While the transport,postal and warehousing and agriculture, forestry and fishing industries emerged as the most high risk with 38 and 33 fatalities consecutively, the construction industry has the third highest number of fatalities with 21 recorded deaths.

There were also 5 workers killed in the mining industry.

One of the reasons the federal government has mandated construction safety training is due to the high risk nature. Before beginning work on a construction site, workers must complete White Card training. Find out more at www.whitecardonline.com.au

Source: http://content.safetyculture.com.au/news/index.php/01/work-related-fatality-figures-updated-3/#.XEBYK80lE1l

Saying Goodbye to Boring Buildings with 3D Concrete Printing

Construction is one the largest industries in the world and one of the top 4 in Australia however it is hindered by the high cost.

Due to the manual nature of construction, poor productivity can also be a factor limiting growth however 3D printed concrete structures may be the solution to all that.

Two of the major factors of construction that are causing problems is lack of efficiency and high accident rates. The 3D printed method can address these issues.

In the video below, a 3D printed concrete house was built in just 24 hours in the freezing cold of a Russian winter with everything built in a single location.

See more at http://www.swinburne.edu.au/news/latest-news/2018/11/3d-concrete-printing-could-free-the-world-from-boring-buildings.php

Construction Safety Update for 2019

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So far in January (January 24, 2019) according to Safe Work Australia, there have been 5 workplace fatalities in Australia.

In 2018, there were 152 workers killed at work, an improvement from the previous year when 190 workers were killed on the job.

Of the 5 workers killed in 2019, 2 were from the construction industry, as compared to last year this time when only 1 construction worker had died on the job. The agriculture, fishing and forestry industry was responsible for 2 deaths this year as well, with the transport industry claiming one life.

For the construction industry, we haven’t had a very good start to the year however it’s not too late to make a change. There’s still time to turn things around and make safety the first priority, beginning with construction safety training.

Read more at https://www.safeworkaustralia.gov.au/statistics-and-research/statistics/fatalities/fatality-statistics

The Workers Risking their Lives to Build India’s Homes

The risks being taken by workers in India to build the country’s homes, infrastructure and commercial buildings recently came under the spotlight in an article on BBC.com.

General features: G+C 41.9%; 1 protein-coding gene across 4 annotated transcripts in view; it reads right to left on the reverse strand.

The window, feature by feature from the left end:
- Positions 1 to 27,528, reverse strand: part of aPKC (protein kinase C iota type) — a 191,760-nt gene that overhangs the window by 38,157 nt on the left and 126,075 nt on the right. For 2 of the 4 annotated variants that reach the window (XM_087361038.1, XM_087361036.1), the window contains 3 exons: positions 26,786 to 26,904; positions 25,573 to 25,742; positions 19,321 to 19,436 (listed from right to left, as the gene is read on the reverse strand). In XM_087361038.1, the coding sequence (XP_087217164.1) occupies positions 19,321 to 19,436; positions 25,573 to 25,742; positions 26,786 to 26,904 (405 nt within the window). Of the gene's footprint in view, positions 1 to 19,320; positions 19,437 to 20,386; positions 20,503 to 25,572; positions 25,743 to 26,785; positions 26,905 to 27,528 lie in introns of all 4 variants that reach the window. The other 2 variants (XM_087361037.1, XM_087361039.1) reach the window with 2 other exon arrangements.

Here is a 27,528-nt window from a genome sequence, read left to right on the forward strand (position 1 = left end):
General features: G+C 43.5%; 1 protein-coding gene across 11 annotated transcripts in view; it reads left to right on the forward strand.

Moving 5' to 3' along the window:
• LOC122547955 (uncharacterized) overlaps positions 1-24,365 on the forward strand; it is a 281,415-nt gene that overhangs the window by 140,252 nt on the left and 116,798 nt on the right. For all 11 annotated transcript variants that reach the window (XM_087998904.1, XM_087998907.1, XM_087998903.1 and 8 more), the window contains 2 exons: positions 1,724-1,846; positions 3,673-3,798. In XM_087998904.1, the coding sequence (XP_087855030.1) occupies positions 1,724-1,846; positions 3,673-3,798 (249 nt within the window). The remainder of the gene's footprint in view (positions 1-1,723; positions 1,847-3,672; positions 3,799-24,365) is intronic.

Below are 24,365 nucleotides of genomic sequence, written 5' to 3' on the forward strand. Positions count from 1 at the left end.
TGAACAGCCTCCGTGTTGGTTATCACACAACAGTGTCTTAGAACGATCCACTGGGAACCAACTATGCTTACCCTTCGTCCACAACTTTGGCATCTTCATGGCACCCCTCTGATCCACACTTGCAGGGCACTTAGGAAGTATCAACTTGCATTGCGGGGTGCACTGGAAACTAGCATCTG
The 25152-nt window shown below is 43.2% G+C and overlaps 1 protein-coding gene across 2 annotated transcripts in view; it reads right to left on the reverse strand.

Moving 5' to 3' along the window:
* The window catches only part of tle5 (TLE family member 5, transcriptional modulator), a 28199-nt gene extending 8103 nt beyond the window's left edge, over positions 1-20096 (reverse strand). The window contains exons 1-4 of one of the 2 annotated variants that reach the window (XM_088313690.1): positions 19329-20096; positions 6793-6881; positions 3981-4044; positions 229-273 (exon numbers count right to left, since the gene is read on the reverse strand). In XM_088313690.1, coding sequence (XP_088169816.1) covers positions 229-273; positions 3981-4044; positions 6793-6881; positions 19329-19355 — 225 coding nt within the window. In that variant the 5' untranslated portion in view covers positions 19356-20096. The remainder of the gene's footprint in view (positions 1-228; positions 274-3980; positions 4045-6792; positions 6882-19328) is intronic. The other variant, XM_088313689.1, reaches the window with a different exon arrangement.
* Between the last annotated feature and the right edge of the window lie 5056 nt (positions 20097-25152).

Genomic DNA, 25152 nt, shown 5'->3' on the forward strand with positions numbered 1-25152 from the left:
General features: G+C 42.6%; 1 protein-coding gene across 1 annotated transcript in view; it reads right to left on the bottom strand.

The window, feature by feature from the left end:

The post mentioned a number of workers including Mr Hasan, a construction worker who fell to his death at a site near Delhi. He should have been wearing a harness, a protective helmet, boots with a firm grip and should have an insurance policy against accidents.

Despite it being legally required for construction firms to provide these things to workers, most construction companies simply don’t.

In India many firms don’t follow the rules in order to save money and instead risk lives.

The post mentions 5 other workers who died in a similar manner to Mr Hasan and dozens more were seriously injured.

Unfortunately workers have no choice but to work under these conditions despite their fears because they need the work.

Read the full article at: https://www.bbc.com/news/world-asia-india-46698626

Prioritise Worker Safety in 2019, Especially Young Workers

Let’s work to ensure that 2019 is better for workplace health and safety than 2018 was.  Although we did see a slight improvement last year in comparison to the previous year, more needs to be done to keep workers safe, particularly young and inexperienced workers.

A recent court case in Brisbane is a reminder of the importance of training and supervision of young workers in keeping them safe. A company was in court over an incident that involved a young worker who had injured his hand.

The company was fined $80,000 over the incident which involved a wheel trencher. The incident prompted Workplace Health and Safety Queensland to remind employers to protect young workers particularly because of their inexperience and eagerness which often causes them to take risks.

In Queensland around 50 young workers are injured every day and one a day is permanently impaired.

Authorities reminded employers to consider their unique risk profile when managing them. They were also reminded that proper induction is vital, in construction that includes White Card training as well as site specific and job specific training. Young workers also require additional support and supervision.

Source: http://content.safetyculture.com.au/news/index.php/01/employers-reminded-ensure-safety-young-workers/#.XEBXqs0lE1l